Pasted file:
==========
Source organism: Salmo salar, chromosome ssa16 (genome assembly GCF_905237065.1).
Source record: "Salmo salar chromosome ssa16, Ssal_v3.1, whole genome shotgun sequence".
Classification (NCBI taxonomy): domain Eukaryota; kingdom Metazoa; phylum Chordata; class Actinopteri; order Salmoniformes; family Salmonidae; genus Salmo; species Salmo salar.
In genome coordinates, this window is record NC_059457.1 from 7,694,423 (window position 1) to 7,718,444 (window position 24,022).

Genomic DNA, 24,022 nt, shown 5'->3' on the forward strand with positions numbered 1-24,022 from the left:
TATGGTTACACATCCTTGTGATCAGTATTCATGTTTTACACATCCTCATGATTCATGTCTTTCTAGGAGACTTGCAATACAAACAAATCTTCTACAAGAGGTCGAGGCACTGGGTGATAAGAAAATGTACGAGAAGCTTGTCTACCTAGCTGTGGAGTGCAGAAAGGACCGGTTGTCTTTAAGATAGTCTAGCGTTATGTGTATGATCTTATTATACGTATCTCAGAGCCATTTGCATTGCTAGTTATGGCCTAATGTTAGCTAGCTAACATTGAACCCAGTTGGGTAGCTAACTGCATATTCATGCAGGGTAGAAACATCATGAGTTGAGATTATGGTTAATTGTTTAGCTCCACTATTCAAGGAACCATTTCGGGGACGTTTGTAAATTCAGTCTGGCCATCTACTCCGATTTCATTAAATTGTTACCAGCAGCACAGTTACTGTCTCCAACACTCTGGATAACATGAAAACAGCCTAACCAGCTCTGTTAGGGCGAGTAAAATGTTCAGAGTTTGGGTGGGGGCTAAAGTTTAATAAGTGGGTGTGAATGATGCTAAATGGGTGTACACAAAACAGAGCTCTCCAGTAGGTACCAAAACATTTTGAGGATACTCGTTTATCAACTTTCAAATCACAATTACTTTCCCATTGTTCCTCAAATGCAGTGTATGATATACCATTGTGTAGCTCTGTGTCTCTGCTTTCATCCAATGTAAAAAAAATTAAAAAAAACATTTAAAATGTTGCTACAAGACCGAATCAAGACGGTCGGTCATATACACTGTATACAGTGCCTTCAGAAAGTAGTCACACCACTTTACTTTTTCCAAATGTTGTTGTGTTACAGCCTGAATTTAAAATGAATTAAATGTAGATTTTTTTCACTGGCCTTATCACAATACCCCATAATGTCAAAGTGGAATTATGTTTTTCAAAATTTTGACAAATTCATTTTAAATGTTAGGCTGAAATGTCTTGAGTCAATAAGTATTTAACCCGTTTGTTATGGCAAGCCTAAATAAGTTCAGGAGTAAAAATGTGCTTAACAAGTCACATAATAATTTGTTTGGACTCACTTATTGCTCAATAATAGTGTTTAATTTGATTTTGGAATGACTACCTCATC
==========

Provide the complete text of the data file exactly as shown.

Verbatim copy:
Source organism: Salmo salar, chromosome ssa16 (genome assembly GCF_905237065.1).
Source record: "Salmo salar chromosome ssa16, Ssal_v3.1, whole genome shotgun sequence".
Classification (NCBI taxonomy): domain Eukaryota; kingdom Metazoa; phylum Chordata; class Actinopteri; order Salmoniformes; family Salmonidae; genus Salmo; species Salmo salar.
In genome coordinates, this window is record NC_059457.1 from 7,694,423 (window position 1) to 7,718,444 (window position 24,022).

Genomic DNA, 24,022 nt, shown 5'->3' on the forward strand with positions numbered 1-24,022 from the left:
TATGGTTACACATCCTTGTGATCAGTATTCATGTTTTACACATCCTCATGATTCATGTCTTTCTAGGAGACTTGCAATACAAACAAATCTTCTACAAGAGGTCGAGGCACTGGGTGATAAGAAAATGTACGAGAAGCTTGTCTACCTAGCTGTGGAGTGCAGAAAGGACCGGTTGTCTTTAAGATAGTCTAGCGTTATGTGTATGATCTTATTATACGTATCTCAGAGCCATTTGCATTGCTAGTTATGGCCTAATGTTAGCTAGCTAACATTGAACCCAGTTGGGTAGCTAACTGCATATTCATGCAGGGTAGAAACATCATGAGTTGAGATTATGGTTAATTGTTTAGCTCCACTATTCAAGGAACCATTTCGGGGACGTTTGTAAATTCAGTCTGGCCATCTACTCCGATTTCATTAAATTGTTACCAGCAGCACAGTTACTGTCTCCAACACTCTGGATAACATGAAAACAGCCTAACCAGCTCTGTTAGGGCGAGTAAAATGTTCAGAGTTTGGGTGGGGGCTAAAGTTTAATAAGTGGGTGTGAATGATGCTAAATGGGTGTACACAAAACAGAGCTCTCCAGTAGGTACCAAAACATTTTGAGGATACTCGTTTATCAACTTTCAAATCACAATTACTTTCCCATTGTTCCTCAAATGCAGTGTATGATATACCATTGTGTAGCTCTGTGTCTCTGCTTTCATCCAATGTAAAAAAAATTAAAAAAAACATTTAAAATGTTGCTACAAGACCGAATCAAGACGGTCGGTCATATACACTGTATACAGTGCCTTCAGAAAGTAGTCACACCACTTTACTTTTTCCAAATGTTGTTGTGTTACAGCCTGAATTTAAAATGAATTAAATGTAGATTTTTTTCACTGGCCTTATCACAATACCCCATAATGTCAAAGTGGAATTATGTTTTTCAAAATTTTGACAAATTCATTTTAAATGTTAGGCTGAAATGTCTTGAGTCAATAAGTATTTAACCCGTTTGTTATGGCAAGCCTAAATAAGTTCAGGAGTAAAAATGTGCTTAACAAGTCACATAATAATTTGTTTGGACTCACTTATTGCTCAATAATAGTGTTTAATTTGATTTTGGAATGACTACCTCATC